Speaking via video at the International Religious Freedom (IRF) Summit this week In Washington, D.C., Secretary of State Antony Blinken announced that the Biden administration plans to nominate an ambassador-at-large for IRF in the coming weeks. This vital position has been left vacant since the Biden administration took office and plays a crucial role in the global religious freedom movement.
What does the Ambassador for IRF do?
The ambassador for IRF was created by the landmark International Religious Freedom Act of 1998 that established the Office of IRF at the State Department and the Commission on International Religious Freedom. The ambassadorship is a Senate-confirmed position and is charged with being the “principal adviser to the President and the Secretary of State Regarding matters affecting religious freedom abroad.” The IRF Ambassadorship has always been the focal point for the U.S. government to address violations of religious freedom around the world — particularly through their annual reports.
During the Trump Administration, the IRF Ambassadorship was held by former Kansas Gov. Sam Brownback. Under Ambassador Brownback, the IRF movement took a more prominent place in U.S. foreign policy than ever before. The IRF office held the inaugural 2019 Ministerial to Advance International Religious Freedom — the largest civil society event ever held by the state department — created an IRF alliance with 32 other countries, and played a pivotal role in declaring China’s persecution of the Uyghur Muslims as a genocide in the final days of the Trump administration.
What does Secretary Blinken’s announcement mean?
Secretary Blinken’s announcement is a welcome development for IRF advocates. The announcement comes within six months of the Biden administration coming to power, roughly the same timeline as the Trump administration.
Biden’s decision to appoint an IRF ambassador this early in his administration tracks with other positive decisions that the administration has made regarding international religious freedom issues. Only two days after being confirmed as secretary of state, Blinken stated that he supported the Trump administration’s decision to designate China’s actions against the Uyghurs as a genocide. These developments confirm what IRF advocates have been hoping for — that religious freedom would continue to play an important role in U.S. foreign policy.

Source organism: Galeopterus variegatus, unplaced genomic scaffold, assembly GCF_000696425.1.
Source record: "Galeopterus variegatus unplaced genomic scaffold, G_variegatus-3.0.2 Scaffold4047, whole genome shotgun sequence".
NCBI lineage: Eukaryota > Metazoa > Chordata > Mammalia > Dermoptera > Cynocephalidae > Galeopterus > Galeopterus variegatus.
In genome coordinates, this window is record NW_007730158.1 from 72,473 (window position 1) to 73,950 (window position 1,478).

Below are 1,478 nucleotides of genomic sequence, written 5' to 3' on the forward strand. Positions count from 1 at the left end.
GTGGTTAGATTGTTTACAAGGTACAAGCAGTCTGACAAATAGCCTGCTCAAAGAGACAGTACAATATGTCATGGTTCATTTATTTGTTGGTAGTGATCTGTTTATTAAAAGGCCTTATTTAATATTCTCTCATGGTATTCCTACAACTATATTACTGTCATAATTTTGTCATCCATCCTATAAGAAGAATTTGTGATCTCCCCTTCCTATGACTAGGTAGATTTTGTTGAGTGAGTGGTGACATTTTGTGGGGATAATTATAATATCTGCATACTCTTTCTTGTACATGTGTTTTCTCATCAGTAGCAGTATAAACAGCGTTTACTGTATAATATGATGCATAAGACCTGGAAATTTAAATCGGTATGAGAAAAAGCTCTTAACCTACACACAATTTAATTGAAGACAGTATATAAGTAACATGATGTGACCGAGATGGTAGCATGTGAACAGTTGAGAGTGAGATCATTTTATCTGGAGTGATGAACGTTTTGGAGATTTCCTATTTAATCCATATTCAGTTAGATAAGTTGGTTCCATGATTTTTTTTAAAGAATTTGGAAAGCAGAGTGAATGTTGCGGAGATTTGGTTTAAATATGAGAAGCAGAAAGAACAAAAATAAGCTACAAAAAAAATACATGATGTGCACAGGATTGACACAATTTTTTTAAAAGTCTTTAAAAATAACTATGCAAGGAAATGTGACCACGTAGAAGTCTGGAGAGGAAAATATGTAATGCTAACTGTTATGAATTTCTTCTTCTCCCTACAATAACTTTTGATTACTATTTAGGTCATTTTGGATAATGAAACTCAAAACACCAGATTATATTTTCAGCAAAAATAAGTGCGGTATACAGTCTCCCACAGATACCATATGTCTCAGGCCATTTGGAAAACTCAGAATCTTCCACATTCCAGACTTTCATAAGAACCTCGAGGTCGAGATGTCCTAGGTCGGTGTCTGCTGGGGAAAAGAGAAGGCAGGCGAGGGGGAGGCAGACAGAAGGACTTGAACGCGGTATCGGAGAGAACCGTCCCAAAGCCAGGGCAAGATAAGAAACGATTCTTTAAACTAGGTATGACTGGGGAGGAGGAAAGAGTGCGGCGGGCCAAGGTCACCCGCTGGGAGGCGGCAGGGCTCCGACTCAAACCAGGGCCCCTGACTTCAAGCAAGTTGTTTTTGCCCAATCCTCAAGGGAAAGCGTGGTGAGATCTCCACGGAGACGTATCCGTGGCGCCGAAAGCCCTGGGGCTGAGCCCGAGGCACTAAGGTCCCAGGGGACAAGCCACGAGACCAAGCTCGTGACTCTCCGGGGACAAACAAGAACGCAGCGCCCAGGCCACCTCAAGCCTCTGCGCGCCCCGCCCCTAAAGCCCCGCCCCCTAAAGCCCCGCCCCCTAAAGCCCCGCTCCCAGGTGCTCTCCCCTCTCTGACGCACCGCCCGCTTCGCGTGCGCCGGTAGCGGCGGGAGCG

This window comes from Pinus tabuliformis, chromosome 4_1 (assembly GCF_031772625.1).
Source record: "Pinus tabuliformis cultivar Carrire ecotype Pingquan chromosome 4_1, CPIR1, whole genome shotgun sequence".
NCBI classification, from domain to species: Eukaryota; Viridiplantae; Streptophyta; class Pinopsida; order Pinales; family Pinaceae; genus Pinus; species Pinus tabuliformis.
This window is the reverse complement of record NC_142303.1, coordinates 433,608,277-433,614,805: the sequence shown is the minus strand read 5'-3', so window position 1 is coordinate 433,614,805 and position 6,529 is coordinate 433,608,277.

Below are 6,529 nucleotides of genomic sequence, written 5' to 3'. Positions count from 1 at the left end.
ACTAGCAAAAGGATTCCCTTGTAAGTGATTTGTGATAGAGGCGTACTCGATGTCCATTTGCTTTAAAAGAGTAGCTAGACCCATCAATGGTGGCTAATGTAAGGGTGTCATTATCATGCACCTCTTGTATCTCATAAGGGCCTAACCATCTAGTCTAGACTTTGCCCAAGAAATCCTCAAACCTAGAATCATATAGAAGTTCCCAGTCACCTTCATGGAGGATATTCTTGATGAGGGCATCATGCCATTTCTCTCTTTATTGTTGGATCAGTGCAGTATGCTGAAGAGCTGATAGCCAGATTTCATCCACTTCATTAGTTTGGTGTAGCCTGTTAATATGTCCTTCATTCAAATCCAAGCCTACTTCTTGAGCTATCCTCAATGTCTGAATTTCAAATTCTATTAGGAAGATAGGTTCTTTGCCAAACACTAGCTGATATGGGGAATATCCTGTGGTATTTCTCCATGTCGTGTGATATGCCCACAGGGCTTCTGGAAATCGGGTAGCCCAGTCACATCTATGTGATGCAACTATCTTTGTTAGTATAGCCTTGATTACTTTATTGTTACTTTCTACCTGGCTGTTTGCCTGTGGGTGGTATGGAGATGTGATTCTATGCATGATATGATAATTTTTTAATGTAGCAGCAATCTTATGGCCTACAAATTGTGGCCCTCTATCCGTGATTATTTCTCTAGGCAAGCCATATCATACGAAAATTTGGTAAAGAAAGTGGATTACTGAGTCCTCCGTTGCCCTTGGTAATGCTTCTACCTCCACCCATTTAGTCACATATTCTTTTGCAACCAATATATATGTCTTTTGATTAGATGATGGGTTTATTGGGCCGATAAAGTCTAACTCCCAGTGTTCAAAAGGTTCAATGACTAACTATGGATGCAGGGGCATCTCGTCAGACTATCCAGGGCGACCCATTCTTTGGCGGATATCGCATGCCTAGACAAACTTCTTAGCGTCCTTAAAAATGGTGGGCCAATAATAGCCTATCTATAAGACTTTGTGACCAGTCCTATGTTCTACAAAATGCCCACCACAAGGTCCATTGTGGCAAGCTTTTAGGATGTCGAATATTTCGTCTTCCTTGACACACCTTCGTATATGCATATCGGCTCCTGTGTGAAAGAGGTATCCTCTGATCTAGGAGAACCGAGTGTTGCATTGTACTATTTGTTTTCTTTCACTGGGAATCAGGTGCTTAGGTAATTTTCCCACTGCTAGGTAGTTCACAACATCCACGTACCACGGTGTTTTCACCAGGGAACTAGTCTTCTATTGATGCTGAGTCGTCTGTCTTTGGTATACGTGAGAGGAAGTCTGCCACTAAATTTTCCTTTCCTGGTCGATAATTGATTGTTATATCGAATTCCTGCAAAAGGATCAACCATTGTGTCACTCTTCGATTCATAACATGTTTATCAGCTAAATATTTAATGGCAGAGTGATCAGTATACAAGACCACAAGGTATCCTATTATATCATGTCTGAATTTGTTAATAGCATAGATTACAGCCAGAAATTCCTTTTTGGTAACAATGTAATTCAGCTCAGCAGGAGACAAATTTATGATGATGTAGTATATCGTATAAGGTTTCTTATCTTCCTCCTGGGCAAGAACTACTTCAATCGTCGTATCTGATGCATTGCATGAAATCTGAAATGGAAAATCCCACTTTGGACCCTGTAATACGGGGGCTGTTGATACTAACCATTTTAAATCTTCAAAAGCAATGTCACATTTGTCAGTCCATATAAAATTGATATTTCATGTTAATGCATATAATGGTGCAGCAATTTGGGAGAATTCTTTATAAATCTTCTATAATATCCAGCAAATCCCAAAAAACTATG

The announcement also signals that IRF continues to be a bipartisan issue. At the IRF Summit where Blinken announced the plan to nominate an IRF ambassador occurred at a three-day summit helmed by Trump-appointed former Ambassador Brownback. Over the course of the conference, efforts toward bipartisanship were noticeable. House Speaker Nancy Pelosi spoke (via a video statement) in the same plenary session as former Secretary of State Mike Pompeo. Additionally, the event’s honorary co-chairs were Sen. Chris Coons of Delaware and U.S. Rep. Henry Cuellar of Texas, both Democrats, and two Republicans, Sen. James Lankford of Oklahoma and U.S. Rep. Chris Smith of New Jersey.
What will happen next?
As Secretary Blinken stated, the Biden administration will announce its nominee for the ambassadorship in the coming weeks. After that, the nominee will have to go through the Senate confirmation process. Typically, Senate confirmations can last two to three months, although the process for Ambassador Brownback took over six months.
The IRF office is one of the most effective government institutions for protecting religious minorities around the world, including persecuted Christians. The ERLC will continue to collaborate with leaders in the United States government and the international community to advocate for international religious freedom to remain a top U.S. foreign policy priority.
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